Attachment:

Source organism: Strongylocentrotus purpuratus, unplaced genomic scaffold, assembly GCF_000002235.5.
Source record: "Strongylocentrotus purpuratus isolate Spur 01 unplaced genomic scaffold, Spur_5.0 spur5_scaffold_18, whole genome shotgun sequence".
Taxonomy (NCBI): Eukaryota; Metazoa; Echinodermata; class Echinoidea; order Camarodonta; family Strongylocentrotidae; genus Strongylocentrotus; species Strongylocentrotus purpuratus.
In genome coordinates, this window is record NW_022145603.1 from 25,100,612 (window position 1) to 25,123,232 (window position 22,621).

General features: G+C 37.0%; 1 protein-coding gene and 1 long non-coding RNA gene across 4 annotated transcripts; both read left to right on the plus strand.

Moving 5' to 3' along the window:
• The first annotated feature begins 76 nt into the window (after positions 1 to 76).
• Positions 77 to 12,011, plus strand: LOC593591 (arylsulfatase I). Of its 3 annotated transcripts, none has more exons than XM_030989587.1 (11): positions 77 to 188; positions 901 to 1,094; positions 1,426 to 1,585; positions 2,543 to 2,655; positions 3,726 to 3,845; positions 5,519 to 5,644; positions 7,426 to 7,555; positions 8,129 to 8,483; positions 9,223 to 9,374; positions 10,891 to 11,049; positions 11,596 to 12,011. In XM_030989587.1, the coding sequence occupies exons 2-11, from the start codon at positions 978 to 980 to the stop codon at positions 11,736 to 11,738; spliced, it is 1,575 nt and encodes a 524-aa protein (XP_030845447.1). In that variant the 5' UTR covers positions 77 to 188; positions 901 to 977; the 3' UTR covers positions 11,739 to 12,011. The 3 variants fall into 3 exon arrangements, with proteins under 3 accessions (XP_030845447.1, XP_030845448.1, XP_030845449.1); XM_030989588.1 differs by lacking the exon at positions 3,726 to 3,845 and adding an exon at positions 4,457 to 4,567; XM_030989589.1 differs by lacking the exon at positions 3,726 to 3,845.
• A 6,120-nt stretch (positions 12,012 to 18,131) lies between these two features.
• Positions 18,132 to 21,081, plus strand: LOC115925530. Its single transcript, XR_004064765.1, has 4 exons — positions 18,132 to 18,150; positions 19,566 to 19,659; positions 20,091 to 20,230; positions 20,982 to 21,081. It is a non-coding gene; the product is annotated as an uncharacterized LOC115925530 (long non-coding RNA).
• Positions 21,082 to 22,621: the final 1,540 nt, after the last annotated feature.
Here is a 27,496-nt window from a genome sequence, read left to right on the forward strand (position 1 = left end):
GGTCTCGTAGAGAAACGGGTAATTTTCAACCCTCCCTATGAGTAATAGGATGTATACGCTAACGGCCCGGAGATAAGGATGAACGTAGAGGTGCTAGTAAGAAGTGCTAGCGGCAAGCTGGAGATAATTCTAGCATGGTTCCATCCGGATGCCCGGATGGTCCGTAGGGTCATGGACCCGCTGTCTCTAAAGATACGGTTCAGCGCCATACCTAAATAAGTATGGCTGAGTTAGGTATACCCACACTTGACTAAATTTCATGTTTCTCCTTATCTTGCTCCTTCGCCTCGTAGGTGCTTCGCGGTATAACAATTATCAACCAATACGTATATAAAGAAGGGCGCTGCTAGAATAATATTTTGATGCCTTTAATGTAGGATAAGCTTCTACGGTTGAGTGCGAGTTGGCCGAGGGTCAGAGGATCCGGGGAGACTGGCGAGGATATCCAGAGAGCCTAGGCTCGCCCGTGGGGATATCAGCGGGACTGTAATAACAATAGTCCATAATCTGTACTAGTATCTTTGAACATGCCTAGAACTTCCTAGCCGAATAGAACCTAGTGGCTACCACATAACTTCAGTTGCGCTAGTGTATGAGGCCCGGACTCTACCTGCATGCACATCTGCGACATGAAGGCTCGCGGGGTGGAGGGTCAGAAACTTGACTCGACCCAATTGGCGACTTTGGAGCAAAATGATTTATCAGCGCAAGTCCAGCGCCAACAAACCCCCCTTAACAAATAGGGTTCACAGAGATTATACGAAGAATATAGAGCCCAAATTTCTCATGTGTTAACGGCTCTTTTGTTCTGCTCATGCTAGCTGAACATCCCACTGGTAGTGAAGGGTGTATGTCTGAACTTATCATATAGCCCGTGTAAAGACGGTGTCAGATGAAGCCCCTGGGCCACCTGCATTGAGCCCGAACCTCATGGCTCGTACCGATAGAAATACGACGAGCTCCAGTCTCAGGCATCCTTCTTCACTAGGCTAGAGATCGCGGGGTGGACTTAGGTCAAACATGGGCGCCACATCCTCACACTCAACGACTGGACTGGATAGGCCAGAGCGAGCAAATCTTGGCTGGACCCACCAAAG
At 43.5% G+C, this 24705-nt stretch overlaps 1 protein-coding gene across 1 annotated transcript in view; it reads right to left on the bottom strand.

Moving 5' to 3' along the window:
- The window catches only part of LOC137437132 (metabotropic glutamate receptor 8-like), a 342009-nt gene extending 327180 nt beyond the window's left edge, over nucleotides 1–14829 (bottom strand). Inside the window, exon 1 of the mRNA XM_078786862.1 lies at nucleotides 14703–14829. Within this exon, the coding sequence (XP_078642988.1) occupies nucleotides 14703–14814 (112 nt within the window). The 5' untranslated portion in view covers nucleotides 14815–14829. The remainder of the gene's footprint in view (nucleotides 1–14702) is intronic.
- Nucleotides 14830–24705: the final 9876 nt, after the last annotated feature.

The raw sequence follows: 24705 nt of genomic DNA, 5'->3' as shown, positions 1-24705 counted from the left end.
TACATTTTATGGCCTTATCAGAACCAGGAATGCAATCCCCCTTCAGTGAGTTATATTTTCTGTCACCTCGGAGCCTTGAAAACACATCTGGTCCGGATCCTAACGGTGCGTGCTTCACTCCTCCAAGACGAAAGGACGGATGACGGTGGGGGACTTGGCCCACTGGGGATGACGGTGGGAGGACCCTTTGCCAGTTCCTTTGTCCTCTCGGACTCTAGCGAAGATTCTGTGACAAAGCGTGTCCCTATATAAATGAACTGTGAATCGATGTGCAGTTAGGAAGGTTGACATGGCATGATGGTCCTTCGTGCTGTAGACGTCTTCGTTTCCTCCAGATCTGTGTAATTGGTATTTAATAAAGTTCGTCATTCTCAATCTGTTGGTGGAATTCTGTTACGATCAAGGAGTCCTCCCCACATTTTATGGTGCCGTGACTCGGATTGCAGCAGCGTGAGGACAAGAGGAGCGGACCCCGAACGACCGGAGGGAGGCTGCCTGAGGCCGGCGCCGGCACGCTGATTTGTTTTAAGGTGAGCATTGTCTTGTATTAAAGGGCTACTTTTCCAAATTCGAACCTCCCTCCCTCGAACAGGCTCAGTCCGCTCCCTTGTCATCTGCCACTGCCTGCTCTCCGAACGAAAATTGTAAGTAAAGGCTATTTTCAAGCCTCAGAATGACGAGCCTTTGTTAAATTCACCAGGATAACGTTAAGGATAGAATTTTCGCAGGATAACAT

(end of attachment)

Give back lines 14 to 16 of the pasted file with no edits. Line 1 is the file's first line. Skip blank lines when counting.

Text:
At 43.5% G+C, this 24705-nt stretch overlaps 1 protein-coding gene across 1 annotated transcript in view; it reads right to left on the bottom strand.

Moving 5' to 3' along the window:
- The window catches only part of LOC137437132 (metabotropic glutamate receptor 8-like), a 342009-nt gene extending 327180 nt beyond the window's left edge, over nucleotides 1–14829 (bottom strand). Inside the window, exon 1 of the mRNA XM_078786862.1 lies at nucleotides 14703–14829. Within this exon, the coding sequence (XP_078642988.1) occupies nucleotides 14703–14814 (112 nt within the window). The 5' untranslated portion in view covers nucleotides 14815–14829. The remainder of the gene's footprint in view (nucleotides 1–14702) is intronic.